Even with CAD technology, there are no good designs. There are only bad designs, and a sheet metal fabricator has to select the best out of all the bad designs to fabricate sheet metal components with an expectation to optimize costs.
Bad designs are a consequence of lacking synchronization between 2D CAD drafts and 3D CAD modeling with fabrication shop floor conditions. Fabricators wish that the design engineers would optimize the products design features to reduce production cost, while design engineers are keen on optimizing component’s performance.
Bad CAD designs are proof that there is a need of enhanced communication between fabrication shop floor and CAD jockey. All sheet metal fabricators wish that their design engineers would get constructive feedback or a shop floor tours to improve upon the bad designs.
Unleashing the trade secrets of sheet metal fabrication to sheet metal design engineer, working in a typical CAD station, and aloof from fabrication shop floor is one of the epic challenges. This is the reason why fabricators are availed with bad designs.
Although sheet metal design engineers employ Design for Manufacturing – DFM strategy while designing, and keep the designs aligned with fabrication, there are instances when bad designs emerge from shop floor.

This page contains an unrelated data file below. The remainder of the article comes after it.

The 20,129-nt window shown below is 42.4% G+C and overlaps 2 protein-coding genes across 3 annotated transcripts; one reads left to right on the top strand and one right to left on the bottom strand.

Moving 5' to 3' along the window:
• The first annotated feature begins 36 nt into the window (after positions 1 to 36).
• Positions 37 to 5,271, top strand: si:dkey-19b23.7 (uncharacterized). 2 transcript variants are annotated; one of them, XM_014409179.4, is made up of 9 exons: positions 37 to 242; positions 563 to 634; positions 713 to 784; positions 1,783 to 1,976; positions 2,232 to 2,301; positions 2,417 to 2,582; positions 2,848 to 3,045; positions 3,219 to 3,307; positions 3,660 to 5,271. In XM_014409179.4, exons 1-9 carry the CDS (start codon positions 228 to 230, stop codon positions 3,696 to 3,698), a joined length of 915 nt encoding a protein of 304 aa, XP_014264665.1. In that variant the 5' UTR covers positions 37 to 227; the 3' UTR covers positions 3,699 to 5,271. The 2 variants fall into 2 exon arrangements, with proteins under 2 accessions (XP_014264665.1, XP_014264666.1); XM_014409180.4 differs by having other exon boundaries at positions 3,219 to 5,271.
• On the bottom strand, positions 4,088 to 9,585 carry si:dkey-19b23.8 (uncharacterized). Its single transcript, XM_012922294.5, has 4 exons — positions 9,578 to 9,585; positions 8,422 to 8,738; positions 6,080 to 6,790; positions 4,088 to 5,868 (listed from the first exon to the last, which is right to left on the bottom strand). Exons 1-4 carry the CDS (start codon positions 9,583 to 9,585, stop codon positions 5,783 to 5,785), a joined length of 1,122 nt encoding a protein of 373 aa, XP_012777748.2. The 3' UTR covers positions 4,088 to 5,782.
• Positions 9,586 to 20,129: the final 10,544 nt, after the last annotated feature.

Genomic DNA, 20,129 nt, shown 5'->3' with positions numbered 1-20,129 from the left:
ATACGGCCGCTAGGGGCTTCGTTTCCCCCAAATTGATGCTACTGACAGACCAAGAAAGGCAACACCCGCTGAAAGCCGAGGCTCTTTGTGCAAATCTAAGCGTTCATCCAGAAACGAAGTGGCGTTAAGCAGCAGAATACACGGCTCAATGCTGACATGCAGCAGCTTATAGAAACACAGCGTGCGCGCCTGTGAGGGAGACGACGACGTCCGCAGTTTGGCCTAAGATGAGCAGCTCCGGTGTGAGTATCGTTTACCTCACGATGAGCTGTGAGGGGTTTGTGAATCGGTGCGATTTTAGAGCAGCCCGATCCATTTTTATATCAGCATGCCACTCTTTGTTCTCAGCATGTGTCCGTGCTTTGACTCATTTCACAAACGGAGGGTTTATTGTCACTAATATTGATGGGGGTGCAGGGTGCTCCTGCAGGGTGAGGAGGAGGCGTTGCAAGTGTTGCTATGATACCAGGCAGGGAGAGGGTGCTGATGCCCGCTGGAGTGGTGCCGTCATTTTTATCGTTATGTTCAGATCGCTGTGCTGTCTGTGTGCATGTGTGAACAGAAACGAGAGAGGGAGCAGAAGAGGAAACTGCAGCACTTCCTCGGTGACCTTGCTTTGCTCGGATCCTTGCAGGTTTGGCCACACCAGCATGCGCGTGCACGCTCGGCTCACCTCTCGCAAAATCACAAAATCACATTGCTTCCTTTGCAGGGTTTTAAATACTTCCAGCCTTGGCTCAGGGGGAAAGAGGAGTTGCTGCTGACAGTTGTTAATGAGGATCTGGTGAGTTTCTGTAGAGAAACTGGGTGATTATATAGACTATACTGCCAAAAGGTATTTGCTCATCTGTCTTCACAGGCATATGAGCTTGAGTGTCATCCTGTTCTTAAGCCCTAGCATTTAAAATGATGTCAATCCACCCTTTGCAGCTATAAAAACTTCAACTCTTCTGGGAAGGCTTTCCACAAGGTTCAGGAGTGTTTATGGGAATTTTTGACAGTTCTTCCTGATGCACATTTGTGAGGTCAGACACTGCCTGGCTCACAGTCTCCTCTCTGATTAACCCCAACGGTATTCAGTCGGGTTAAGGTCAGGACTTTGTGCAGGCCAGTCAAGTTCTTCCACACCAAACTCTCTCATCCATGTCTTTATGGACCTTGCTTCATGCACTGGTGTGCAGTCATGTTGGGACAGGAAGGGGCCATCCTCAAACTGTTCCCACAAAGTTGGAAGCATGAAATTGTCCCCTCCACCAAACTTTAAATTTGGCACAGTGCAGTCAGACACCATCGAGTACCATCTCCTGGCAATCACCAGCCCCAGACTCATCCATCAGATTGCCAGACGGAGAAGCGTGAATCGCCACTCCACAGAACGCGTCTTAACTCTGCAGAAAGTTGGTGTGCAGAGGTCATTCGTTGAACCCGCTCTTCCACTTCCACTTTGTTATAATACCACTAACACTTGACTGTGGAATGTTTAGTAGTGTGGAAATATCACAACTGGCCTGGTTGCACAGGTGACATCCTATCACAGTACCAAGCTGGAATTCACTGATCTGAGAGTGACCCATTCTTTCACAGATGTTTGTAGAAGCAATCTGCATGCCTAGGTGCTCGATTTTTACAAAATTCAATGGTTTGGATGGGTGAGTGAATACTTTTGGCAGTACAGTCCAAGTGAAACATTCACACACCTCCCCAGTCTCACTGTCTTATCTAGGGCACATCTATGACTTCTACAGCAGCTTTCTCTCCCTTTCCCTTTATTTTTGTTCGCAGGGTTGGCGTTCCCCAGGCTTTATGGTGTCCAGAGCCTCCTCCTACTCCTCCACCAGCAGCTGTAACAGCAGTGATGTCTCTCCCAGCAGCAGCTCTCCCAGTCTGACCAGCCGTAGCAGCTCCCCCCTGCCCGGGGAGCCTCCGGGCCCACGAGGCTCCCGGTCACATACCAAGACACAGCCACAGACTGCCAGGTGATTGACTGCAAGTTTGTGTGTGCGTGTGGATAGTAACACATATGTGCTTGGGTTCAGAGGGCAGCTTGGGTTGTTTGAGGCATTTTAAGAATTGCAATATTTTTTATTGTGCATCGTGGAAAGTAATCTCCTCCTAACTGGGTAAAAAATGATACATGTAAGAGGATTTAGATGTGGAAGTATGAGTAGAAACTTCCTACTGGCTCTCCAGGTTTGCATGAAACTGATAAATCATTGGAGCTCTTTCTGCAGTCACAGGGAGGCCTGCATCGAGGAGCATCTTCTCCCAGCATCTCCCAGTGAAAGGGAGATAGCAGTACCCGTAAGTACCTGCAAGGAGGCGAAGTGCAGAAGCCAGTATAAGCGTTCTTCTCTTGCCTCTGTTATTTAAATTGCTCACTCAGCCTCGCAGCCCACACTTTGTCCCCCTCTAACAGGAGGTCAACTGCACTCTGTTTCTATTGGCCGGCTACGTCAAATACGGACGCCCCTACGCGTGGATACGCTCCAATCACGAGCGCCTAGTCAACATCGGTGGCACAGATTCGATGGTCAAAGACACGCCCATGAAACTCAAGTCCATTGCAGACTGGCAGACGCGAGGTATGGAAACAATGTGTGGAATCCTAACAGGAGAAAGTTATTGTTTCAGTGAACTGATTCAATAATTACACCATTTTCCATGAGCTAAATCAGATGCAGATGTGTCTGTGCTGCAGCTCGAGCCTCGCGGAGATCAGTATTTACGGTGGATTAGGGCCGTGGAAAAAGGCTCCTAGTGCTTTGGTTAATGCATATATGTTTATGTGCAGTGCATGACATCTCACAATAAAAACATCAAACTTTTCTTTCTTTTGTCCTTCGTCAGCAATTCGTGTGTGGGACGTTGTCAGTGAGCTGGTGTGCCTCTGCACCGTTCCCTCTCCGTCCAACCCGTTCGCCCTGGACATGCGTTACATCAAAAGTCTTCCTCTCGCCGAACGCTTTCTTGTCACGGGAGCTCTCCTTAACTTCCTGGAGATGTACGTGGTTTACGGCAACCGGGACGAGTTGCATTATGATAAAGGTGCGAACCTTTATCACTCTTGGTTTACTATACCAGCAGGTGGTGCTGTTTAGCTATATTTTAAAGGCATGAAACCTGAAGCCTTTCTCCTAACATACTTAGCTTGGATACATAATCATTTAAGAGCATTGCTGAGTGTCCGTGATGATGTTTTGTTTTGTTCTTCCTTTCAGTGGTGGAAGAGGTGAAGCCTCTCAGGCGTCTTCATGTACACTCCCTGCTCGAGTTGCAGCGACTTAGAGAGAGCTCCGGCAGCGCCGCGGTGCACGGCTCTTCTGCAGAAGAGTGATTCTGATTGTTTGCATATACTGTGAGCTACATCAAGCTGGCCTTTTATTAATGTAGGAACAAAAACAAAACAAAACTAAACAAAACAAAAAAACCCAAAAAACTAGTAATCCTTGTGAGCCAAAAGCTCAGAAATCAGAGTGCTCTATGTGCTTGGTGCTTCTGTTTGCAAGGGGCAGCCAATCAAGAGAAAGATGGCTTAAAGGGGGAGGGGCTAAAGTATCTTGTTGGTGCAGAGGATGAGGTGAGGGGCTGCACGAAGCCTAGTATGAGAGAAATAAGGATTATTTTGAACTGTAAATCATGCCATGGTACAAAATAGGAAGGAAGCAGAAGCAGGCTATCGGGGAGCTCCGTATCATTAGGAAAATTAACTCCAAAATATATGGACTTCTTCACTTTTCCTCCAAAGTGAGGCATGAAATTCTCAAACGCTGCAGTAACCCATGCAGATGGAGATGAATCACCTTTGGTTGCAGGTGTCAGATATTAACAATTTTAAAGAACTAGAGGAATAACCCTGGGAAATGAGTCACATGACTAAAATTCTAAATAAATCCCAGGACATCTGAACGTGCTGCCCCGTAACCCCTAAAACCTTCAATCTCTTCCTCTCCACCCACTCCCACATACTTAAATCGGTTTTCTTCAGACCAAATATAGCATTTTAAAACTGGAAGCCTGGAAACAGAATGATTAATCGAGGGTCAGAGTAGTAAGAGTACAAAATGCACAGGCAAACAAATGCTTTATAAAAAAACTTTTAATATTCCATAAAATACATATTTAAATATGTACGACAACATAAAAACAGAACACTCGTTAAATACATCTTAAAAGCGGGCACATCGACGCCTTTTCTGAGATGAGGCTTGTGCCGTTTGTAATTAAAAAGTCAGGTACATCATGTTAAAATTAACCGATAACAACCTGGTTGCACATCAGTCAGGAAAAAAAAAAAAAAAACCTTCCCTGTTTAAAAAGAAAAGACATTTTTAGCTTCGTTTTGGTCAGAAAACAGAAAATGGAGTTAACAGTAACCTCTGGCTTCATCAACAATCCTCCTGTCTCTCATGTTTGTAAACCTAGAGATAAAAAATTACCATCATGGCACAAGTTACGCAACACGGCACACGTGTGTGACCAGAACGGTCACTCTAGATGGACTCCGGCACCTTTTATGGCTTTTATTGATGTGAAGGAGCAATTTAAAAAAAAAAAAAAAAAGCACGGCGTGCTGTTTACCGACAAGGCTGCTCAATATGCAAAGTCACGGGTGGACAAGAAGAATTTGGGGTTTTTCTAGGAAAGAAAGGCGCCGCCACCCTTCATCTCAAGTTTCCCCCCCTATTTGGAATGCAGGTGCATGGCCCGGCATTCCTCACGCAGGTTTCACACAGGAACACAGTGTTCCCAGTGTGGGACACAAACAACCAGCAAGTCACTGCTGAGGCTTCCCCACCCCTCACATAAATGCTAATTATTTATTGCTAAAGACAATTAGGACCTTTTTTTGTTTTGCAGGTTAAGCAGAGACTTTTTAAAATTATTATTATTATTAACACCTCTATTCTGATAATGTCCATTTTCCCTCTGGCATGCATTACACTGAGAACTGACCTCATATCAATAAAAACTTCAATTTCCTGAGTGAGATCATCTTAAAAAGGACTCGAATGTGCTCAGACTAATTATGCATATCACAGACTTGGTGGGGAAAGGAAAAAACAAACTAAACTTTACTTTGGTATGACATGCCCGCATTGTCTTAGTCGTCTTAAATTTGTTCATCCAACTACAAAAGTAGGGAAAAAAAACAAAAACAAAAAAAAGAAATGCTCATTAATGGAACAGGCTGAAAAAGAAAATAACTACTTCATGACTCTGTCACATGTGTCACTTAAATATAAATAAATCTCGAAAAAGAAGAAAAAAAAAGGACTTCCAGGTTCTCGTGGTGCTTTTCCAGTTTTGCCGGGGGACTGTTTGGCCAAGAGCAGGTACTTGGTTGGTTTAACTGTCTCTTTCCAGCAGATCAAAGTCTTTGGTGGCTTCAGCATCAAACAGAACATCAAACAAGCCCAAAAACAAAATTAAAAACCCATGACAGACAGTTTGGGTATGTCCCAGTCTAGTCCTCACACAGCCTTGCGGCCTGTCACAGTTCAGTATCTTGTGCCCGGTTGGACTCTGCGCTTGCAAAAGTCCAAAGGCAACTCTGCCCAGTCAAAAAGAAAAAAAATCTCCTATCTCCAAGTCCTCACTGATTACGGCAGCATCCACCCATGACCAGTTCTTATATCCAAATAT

Regardless of DFM offering a comprehensive understanding for ‘how easy it is to fabricate a part?’ some designs are easy to develop than others. This is because, beyond skills and knowledge, sheet metal fabrication trade is a combination of material properties, tools and machines. The right question to ask should rather be, ‘Do the fabricators have appropriate tools and machines for fabrication?’
A CAD Design Workflow for Fabrication
As long as the goal of design engineer is only to please the fabricator, what you model is more important than how you model. However; when times are changing to efficient fabrication and costs are to be optimized, CAD platforms like SolidWorks dedicated to sheet metal are leveraged to help maintain the design consistency.
A clear purposed design technique, parameter controlled features and CAD features specifically for sheet metal designs such as Product Manufacturing Information – PMI and...